Kevin Darrah recently purchase an inexpensive soap dispenser with the idea that he could use it instead for hand sanitizer. What he came up with so far is very much in prototype form, with a breadboard, wiring, and a custom ATmega328 PCB hanging off of the side. To get it to spray this new substance, he took the nozzle off of a bottle of “manual” hand sanitizer, allowing it to push liquid out with the motor from the original dispenser.
The motor is actuated by an FQD13N06LTM MOSFET, with a flyback diode. Hand detection uses the original IR emitter/receiver that came with the dispenser, along with additional resistors needed for proper reading and power. Code and other info is available on GitHub.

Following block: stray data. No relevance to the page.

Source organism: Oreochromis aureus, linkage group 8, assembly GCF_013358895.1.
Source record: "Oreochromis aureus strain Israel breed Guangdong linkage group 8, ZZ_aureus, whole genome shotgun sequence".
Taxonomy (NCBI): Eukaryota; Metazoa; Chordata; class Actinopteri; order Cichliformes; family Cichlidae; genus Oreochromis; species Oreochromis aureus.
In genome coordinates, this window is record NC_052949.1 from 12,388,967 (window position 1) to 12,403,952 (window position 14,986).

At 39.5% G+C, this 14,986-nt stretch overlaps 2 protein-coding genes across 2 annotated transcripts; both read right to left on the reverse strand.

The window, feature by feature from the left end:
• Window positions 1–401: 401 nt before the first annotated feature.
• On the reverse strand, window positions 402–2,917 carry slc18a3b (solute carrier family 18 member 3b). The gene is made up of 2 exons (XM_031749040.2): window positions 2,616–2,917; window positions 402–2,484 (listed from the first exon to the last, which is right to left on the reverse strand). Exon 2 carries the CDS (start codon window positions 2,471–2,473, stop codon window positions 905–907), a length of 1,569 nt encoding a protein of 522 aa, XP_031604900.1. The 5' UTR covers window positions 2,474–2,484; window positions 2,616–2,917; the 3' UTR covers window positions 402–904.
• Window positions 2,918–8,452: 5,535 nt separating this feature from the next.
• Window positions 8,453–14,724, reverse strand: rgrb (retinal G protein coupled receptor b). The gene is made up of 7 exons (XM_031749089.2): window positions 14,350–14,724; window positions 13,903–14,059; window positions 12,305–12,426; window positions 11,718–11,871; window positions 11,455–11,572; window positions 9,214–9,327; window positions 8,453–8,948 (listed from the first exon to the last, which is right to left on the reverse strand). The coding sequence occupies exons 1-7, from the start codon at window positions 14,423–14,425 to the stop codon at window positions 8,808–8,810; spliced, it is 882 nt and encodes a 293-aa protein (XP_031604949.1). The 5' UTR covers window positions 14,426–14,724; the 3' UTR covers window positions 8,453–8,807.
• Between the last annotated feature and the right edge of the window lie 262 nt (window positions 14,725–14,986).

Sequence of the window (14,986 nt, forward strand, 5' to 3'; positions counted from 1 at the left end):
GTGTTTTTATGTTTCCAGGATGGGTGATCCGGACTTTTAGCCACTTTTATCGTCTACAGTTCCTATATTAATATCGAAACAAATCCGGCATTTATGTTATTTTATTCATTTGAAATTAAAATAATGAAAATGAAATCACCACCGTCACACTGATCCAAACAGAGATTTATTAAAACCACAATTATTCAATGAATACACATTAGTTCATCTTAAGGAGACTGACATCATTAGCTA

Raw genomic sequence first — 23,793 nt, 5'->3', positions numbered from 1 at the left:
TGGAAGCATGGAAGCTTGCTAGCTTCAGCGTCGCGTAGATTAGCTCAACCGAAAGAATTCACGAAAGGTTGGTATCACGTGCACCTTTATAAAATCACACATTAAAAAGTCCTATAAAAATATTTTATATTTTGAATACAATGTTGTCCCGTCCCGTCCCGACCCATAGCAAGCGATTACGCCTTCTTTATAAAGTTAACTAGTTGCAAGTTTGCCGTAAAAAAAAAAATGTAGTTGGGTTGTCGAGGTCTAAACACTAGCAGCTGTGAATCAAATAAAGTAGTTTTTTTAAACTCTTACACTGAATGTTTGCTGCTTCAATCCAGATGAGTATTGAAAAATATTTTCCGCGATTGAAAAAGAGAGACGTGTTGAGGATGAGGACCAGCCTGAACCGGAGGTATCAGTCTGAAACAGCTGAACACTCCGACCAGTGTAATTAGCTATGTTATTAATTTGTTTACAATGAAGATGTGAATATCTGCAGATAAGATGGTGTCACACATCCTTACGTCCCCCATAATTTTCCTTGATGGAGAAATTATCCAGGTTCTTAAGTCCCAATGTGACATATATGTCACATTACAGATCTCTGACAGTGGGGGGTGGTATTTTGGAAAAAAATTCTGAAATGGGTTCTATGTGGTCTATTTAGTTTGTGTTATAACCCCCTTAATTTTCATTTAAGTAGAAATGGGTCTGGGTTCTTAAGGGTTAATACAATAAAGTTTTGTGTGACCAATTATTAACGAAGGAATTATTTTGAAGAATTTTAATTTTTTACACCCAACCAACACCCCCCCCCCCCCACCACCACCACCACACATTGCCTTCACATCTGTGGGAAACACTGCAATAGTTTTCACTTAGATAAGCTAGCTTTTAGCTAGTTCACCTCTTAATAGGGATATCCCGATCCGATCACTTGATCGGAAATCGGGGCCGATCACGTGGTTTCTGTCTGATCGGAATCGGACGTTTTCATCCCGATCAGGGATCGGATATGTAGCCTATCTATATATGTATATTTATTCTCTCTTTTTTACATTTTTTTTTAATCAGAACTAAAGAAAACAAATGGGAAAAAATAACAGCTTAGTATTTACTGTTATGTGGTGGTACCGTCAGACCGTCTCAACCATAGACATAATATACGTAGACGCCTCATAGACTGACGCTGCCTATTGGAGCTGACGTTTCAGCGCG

It’s an interesting enough hack by itself, and could be quite useful once he gets things stuffed into the original housing. The bulk of the video, focuses on how the new device works, with an emphasis on low-power design. Techniques implemented include putting the unit to sleep for one second between readings, as well as experimentation with the amount of light emitted from the IR LED via the input resistance value. His exploration enabled him to (so far) get the average current down from 270µA to just 41µA for dispenser, which will have a dramatic effect on battery life.